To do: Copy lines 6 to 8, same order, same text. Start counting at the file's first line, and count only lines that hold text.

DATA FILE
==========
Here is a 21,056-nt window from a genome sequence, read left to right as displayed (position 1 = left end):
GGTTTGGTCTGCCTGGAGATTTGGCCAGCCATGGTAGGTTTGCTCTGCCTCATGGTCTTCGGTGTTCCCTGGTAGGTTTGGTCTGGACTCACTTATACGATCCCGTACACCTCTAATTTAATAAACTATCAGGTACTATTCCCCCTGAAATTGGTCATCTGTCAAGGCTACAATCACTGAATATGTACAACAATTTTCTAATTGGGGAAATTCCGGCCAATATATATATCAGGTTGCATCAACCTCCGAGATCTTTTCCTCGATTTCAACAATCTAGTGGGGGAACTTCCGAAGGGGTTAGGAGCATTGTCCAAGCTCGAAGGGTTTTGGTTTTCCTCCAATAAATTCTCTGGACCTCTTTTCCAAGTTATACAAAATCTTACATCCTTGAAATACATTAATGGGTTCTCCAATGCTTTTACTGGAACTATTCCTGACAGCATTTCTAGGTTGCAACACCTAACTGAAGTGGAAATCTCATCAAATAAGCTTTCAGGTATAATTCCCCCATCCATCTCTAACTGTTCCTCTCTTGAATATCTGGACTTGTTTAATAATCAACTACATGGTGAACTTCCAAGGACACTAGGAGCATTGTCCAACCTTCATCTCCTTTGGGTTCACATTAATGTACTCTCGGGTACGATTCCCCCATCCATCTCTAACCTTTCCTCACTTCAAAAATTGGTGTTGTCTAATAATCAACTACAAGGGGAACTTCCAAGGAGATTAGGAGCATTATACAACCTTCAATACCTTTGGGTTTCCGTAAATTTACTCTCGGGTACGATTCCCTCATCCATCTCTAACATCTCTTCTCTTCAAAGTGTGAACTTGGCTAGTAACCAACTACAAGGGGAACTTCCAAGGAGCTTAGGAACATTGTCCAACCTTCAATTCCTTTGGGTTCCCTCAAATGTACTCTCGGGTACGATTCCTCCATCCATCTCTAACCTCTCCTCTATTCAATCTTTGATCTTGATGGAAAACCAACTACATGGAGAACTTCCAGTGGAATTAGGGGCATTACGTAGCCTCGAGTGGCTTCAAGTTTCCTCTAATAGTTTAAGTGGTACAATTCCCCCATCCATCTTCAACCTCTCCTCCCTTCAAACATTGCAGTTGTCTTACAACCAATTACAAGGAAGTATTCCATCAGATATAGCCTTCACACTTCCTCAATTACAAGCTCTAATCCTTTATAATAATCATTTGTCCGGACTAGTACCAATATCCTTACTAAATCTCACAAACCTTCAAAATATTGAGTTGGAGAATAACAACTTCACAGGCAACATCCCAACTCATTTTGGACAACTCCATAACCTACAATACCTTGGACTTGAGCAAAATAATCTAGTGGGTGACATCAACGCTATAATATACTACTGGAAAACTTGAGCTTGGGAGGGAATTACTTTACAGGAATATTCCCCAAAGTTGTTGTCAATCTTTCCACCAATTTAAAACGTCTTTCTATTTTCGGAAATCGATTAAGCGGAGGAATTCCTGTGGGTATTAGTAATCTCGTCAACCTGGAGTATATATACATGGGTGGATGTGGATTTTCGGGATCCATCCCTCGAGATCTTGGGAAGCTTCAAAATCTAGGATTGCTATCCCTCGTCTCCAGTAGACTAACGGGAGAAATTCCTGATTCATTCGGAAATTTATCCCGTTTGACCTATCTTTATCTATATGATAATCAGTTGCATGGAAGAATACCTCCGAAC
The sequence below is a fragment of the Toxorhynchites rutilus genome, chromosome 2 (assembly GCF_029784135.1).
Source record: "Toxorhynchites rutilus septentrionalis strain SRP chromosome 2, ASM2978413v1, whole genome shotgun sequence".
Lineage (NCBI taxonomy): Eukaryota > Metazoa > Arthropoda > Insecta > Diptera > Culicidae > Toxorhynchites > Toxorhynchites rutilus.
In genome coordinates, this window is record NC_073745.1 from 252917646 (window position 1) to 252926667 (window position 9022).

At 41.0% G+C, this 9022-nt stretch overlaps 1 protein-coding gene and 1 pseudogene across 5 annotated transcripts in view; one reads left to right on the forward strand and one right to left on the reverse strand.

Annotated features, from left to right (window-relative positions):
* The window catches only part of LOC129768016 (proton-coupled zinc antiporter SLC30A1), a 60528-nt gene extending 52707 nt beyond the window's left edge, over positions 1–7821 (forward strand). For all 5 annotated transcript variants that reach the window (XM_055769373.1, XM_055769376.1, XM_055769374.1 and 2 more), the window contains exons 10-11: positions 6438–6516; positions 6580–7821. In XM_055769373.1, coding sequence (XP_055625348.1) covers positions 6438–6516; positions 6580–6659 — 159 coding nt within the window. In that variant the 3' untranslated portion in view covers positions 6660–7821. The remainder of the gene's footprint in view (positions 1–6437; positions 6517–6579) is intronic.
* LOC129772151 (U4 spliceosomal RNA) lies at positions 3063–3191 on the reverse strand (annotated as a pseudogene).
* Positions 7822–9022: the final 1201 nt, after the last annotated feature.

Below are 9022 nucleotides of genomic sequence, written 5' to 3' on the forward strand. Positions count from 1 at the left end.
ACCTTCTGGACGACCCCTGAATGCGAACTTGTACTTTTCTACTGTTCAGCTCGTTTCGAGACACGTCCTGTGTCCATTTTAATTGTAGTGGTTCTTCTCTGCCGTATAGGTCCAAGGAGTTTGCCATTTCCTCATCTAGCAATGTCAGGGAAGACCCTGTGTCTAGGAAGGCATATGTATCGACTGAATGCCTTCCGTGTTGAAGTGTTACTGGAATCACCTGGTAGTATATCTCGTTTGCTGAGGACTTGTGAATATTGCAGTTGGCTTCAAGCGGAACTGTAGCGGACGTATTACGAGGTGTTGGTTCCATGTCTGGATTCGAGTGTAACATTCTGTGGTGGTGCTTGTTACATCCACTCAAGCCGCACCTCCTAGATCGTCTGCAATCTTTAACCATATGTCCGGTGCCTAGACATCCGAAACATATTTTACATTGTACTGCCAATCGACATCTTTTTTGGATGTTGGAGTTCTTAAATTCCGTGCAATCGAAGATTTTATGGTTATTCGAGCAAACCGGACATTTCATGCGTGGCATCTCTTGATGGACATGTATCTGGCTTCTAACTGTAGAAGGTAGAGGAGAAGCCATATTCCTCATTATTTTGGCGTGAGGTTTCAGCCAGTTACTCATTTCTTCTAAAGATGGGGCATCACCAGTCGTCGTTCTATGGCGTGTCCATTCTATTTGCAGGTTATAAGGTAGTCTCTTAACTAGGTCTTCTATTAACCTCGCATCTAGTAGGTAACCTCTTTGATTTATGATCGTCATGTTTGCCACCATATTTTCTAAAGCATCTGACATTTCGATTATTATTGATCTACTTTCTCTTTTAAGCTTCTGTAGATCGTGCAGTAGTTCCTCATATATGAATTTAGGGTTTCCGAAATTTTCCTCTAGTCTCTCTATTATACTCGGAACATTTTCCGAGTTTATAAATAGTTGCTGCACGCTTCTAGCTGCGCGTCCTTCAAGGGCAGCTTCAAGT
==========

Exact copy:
In genome coordinates, this window is record NC_073745.1 from 252917646 (window position 1) to 252926667 (window position 9022).

At 41.0% G+C, this 9022-nt stretch overlaps 1 protein-coding gene and 1 pseudogene across 5 annotated transcripts in view; one reads left to right on the forward strand and one right to left on the reverse strand.

Annotated features, from left to right (window-relative positions):